British fantasy, Doctor Who aside, doesn’t always get the attention it deserves. Poke around online geek circles and you’ll see a lot of chatter about swanky American productions like Game of Thrones, but not so many of us seem to have been watching Jonathan Strange and Mr Norrell, a seven-part miniseries from our very own BBC. Which is a shame, as it’s really rather good, and hardly lacking in ambition…
Based on Susanna Clarke’s novel, Strange and Norrell begins in England, 1806 – as the Napoleonic wars rage on, magic, which was widely practiced three hundred years ago, has fallen into disuse. Enter our title characters, the two magicians who will bring magic back to England. The thing is, they can’t always get on. Norrell (Marsan) is a scholar, believing no spell should be performed until dozens of related books have been thoroughly studied, while his pupil Strange (Carvel) just wants to skip straight to the cool stuff. It’s high school chemistry all over again.
Thanks to top performances from the dashing Carvel and the more restrained Marsan, plus a great script from Peter Harness (Doctor Who, Wallander), the shifting power dynamic between the two leads is the heart of the series; it’s a friendship torn apart by Norrell’s conservatism and Strange’s daring, as his willingness to really dabble in the risky stuff allows Strange to rise through the ranks and soon become the Duke of Wellington’s favoured magician.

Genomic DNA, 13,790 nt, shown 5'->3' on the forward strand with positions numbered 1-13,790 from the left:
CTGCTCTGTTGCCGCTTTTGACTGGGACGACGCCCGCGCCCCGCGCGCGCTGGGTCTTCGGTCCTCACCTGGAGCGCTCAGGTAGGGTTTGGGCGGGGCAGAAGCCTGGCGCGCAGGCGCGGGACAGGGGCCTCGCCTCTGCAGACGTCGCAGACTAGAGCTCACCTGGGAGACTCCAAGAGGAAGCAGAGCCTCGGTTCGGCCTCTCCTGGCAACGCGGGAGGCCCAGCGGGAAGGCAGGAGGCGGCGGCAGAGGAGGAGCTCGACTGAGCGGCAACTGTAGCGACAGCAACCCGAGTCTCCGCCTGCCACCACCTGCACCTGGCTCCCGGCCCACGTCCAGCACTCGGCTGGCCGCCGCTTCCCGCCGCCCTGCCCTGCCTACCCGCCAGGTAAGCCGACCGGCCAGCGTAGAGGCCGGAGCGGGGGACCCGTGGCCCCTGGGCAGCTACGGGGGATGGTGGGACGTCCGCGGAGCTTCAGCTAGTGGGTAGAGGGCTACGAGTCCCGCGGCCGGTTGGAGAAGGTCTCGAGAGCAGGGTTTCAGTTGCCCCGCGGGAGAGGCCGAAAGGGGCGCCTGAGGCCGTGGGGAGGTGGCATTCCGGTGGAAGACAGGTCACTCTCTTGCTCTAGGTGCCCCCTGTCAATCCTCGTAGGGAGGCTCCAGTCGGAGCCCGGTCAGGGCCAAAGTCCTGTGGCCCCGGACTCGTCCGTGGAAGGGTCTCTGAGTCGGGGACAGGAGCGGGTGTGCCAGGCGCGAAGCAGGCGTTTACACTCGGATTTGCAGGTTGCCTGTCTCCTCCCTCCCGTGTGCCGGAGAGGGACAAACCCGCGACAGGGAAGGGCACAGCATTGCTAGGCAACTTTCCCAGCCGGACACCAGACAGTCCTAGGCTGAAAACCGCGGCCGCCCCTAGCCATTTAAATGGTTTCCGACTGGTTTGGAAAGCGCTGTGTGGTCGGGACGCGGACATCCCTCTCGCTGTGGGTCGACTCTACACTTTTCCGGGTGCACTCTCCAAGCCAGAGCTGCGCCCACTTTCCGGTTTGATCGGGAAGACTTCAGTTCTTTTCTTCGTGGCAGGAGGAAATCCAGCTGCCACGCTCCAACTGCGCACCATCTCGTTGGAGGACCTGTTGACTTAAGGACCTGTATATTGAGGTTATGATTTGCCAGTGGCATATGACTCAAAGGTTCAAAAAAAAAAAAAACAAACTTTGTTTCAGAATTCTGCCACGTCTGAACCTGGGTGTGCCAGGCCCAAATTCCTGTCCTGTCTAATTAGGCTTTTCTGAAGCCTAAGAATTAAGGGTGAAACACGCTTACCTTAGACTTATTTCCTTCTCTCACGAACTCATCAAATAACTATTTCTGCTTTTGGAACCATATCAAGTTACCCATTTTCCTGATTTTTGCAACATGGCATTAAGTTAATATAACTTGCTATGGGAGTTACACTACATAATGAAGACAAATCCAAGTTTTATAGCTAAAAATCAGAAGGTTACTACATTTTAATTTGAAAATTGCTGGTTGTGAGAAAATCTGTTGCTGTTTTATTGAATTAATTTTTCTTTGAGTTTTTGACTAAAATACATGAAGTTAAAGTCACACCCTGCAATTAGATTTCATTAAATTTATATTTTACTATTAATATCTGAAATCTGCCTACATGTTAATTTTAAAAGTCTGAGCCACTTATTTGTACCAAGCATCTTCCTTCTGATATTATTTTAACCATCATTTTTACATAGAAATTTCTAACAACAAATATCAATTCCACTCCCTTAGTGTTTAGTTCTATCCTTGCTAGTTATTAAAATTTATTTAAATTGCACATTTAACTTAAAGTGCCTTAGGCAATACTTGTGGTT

A wide range of fascinating characters surround these two; there’s the street magician with his odd prophecies, the politician’s wife who goes insane after returning from the dead, the enslaved butler told he’s destined for greatness, and to really muck things up, there’s a fairy on the loose, with a ludicrously large quiff that makes it clear his intentions can’t be good.
It’s an expansive tale, taking place over many years and in many countries, and it’s clearly had good money thrown at it, looking very nice for a BBC production (better even than some of the more ambitious Doctor Who episodes). The first episode’s set piece in the beautiful York Minster sets the tone, but it’s the later Battle of Waterloo sequence that really sticks in the mind; kudos here goes to the very impressive VFX work and to director Toby Haynes (another Who alum).
Jonathan Strange and Mr Norrell is a great achievement for the BBC – a gripping, stylish miniseries, full of weird and wonderful characters, that’s worthy of being ranked alongside Game of Thrones as the best genre television of the year. Now it’s out on DVD and Blu-ray, shut down Netflix for a few hours and give British fantasy the love it deserves.
Extras: BTS Feature / Deleted Scenes / Bloopers
JONATHAN STRANGE AND MR NORRELL / CERT: 15 / DIRECTOR: TOBY HAYNES / SCREENPLAY: PETER HARNESS / STARRING: EDDIE MARSAN, BERTIE CARVEL, CHARLOTTE RILEY, MARC WARREN / RELEASE DATE: JUNE 29TH